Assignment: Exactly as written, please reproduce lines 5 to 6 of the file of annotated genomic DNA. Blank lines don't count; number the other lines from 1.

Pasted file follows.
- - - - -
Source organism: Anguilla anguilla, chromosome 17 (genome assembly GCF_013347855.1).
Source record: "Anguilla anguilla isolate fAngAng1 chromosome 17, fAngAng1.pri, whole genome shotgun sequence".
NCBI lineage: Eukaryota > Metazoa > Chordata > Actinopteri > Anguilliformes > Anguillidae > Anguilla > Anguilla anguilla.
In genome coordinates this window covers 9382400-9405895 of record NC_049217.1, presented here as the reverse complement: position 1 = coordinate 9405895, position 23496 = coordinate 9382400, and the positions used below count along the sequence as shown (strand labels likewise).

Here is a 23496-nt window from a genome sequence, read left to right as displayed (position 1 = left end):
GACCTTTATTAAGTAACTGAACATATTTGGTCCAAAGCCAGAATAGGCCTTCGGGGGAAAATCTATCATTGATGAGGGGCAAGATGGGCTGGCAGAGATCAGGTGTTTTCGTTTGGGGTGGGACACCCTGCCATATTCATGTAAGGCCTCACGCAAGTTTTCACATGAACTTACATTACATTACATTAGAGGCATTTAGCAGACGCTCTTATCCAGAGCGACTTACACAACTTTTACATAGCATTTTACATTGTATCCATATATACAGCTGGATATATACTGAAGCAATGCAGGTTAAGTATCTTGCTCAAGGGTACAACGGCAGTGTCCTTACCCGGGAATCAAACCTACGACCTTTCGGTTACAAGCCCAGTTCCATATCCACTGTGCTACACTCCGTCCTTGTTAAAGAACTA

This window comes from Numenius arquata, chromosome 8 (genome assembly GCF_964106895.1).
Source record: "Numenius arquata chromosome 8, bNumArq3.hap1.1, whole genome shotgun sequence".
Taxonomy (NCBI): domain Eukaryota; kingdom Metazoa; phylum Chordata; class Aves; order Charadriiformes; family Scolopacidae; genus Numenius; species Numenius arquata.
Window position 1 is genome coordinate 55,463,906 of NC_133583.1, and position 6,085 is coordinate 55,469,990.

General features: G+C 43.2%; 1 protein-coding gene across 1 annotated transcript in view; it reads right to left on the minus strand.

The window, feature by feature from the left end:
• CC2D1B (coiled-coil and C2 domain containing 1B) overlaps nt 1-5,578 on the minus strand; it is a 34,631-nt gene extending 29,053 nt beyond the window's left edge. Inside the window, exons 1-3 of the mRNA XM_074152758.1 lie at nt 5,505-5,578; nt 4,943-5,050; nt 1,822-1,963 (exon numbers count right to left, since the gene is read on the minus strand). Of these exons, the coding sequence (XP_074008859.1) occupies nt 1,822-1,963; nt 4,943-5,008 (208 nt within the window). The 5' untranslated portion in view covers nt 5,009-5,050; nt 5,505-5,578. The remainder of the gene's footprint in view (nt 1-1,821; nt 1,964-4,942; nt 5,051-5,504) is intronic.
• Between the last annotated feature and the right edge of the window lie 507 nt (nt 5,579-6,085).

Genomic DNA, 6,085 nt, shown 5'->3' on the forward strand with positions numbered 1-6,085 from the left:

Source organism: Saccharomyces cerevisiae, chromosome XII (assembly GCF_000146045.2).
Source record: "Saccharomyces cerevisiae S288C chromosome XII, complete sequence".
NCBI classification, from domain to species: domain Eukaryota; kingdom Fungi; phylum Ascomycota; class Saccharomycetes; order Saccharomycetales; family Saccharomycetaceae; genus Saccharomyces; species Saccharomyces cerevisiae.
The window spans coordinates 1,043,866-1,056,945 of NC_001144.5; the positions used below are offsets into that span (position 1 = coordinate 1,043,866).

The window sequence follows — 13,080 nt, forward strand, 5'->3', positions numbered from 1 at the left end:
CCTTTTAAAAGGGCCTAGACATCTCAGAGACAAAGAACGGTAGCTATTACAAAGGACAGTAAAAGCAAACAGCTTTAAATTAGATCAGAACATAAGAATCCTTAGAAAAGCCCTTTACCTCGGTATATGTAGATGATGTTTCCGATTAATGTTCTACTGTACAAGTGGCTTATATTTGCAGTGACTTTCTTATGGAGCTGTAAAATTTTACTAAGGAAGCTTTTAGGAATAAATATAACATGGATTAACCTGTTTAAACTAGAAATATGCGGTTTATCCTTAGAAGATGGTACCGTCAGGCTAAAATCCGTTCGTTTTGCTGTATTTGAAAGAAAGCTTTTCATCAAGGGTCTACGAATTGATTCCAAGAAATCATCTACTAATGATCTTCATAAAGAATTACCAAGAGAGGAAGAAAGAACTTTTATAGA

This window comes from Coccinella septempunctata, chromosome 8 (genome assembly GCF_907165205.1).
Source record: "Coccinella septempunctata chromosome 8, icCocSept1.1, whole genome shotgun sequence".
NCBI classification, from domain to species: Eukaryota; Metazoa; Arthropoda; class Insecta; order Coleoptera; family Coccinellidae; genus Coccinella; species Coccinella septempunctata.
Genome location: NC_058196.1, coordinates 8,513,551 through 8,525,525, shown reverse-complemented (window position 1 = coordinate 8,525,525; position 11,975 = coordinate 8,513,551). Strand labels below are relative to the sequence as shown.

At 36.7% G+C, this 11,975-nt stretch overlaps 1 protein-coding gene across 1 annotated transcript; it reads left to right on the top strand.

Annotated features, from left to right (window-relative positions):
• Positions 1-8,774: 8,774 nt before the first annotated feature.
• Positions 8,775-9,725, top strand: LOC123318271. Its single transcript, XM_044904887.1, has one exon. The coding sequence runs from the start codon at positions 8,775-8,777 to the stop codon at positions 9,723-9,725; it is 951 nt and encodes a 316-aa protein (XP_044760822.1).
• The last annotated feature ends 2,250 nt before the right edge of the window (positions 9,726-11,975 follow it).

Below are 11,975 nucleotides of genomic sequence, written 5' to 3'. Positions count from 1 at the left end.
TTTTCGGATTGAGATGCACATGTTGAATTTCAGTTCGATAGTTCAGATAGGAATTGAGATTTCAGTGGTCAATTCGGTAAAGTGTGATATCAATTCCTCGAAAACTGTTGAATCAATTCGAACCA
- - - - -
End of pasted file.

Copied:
Here is a 23496-nt window from a genome sequence, read left to right as displayed (position 1 = left end):
GACCTTTATTAAGTAACTGAACATATTTGGTCCAAAGCCAGAATAGGCCTTCGGGGGAAAATCTATCATTGATGAGGGGCAAGATGGGCTGGCAGAGATCAGGTGTTTTCGTTTGGGGTGGGACACCCTGCCATATTCATGTAAGGCCTCACGCAAGTTTTCACATGAACTTACATTACATTACATTAGAGGCATTTAGCAGACGCTCTTATCCAGAGCGACTTACACAACTTTTACATAGCATTTTACATTGTATCCATATATACAGCTGGATATATACTGAAGCAATGCAGGTTAAGTATCTTGCTCAAGGGTACAACGGCAGTGTCCTTACCCGGGAATCAAACCTACGACCTTTCGGTTACAAGCCCAGTTCCATATCCACTGTGCTACACTCCGTCCTTGTTAAAGAACTA